Prevalence of habitual snoring and sleep-disordered breathing in preschool-aged children in an Italian community.

Abstract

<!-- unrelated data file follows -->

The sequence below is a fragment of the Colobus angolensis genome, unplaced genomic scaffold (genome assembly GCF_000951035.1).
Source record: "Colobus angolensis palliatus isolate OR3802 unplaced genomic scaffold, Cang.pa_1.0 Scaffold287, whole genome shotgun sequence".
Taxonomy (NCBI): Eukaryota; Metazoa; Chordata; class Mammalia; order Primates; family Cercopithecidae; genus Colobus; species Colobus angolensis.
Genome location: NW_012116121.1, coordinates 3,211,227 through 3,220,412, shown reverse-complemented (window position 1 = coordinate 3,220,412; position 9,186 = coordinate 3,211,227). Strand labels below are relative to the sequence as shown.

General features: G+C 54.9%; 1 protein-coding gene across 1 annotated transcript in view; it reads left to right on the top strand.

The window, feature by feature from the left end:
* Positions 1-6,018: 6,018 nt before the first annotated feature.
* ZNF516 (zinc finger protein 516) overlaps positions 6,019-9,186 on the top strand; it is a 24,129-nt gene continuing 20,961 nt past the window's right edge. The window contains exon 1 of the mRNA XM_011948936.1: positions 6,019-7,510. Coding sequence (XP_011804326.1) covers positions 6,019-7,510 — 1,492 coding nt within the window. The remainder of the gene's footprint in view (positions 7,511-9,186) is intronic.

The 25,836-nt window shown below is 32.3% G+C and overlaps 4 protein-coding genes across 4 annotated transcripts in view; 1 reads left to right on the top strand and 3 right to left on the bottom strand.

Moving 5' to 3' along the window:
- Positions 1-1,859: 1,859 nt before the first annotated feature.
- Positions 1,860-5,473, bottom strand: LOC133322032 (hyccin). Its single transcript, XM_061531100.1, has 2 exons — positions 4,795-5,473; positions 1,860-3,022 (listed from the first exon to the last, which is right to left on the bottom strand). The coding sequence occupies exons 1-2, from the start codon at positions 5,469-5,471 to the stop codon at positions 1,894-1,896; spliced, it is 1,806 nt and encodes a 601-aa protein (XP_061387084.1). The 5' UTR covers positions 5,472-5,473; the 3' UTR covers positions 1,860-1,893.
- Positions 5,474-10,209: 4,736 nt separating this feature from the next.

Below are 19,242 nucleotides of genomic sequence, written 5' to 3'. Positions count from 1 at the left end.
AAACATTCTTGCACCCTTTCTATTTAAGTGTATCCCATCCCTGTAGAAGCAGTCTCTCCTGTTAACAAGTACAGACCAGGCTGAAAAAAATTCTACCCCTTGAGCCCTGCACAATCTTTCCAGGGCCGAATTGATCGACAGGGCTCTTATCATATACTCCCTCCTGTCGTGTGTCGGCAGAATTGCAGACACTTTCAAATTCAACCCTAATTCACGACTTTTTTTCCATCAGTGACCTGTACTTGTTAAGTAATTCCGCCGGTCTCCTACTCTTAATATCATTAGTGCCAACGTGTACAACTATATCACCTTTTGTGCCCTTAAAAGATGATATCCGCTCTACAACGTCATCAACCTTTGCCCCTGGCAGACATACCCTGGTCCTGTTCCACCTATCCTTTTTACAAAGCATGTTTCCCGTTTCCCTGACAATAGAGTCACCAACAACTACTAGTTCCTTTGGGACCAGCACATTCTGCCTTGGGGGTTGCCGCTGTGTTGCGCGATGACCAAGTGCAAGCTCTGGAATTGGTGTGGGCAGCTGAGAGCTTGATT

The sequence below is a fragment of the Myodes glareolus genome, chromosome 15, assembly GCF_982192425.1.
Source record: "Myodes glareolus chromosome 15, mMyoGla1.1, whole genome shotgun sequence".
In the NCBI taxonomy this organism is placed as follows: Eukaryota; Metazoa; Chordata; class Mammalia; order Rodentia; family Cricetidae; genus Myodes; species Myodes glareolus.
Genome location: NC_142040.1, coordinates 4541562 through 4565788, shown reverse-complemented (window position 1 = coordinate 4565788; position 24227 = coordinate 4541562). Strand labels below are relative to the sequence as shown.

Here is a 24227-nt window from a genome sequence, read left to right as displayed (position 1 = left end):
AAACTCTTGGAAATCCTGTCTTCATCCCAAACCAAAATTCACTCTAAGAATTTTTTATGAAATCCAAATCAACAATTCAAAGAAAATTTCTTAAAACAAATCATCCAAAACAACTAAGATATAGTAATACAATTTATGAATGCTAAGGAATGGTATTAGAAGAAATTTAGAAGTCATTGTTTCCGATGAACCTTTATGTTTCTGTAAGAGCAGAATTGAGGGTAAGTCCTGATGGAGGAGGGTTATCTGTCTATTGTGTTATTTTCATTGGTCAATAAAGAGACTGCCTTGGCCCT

OBJECTIVE To measure the prevalence of habitual snoring and sleep-disordered breathing in preschool-aged children. STUDY DESIGN Cross-sectional survey with parental report and overnight ambulatory monitoring of children 3 to 6 years of age in 8 kindergartens (n = 604). Parents reported the child's information through an interviewer-based questionnaire or by a brief telephone interview. Snoring, oxygen saturation, body position, and heart rate were recorded for 1 night at home. RESULTS Data were obtained on 98.5% of 604 children (447 questionnaires, 74%; 148 telephone interviews, 24.5%); groups were similar for sex and age. Two hundred sixty-five children had ambulatory monitoring at home. Habitual snoring (always and often) was reported in 34.5% and breathing cessation in 18.6%. Habitual snoring was associated with parental report of daytime symptoms (P =.001) and daytime somnolence (P =.032). Pathologic snoring was present in 12% of children (95% CI, 7.9-16.1). On multivariate analysis, parental report of habitual snoring was the strongest determinant of pathologic snoring (OR, 12.23; 95% CI, 3.56-41.94). Oxygen desaturation index > or =5 per hour was found in 13% of children (95% CI, 8.7-17.3). CONCLUSIONS Parental report of habitual snoring is very common. Children with habitual snoring are more likely to have objectively measured snoring and daytime morbidity.

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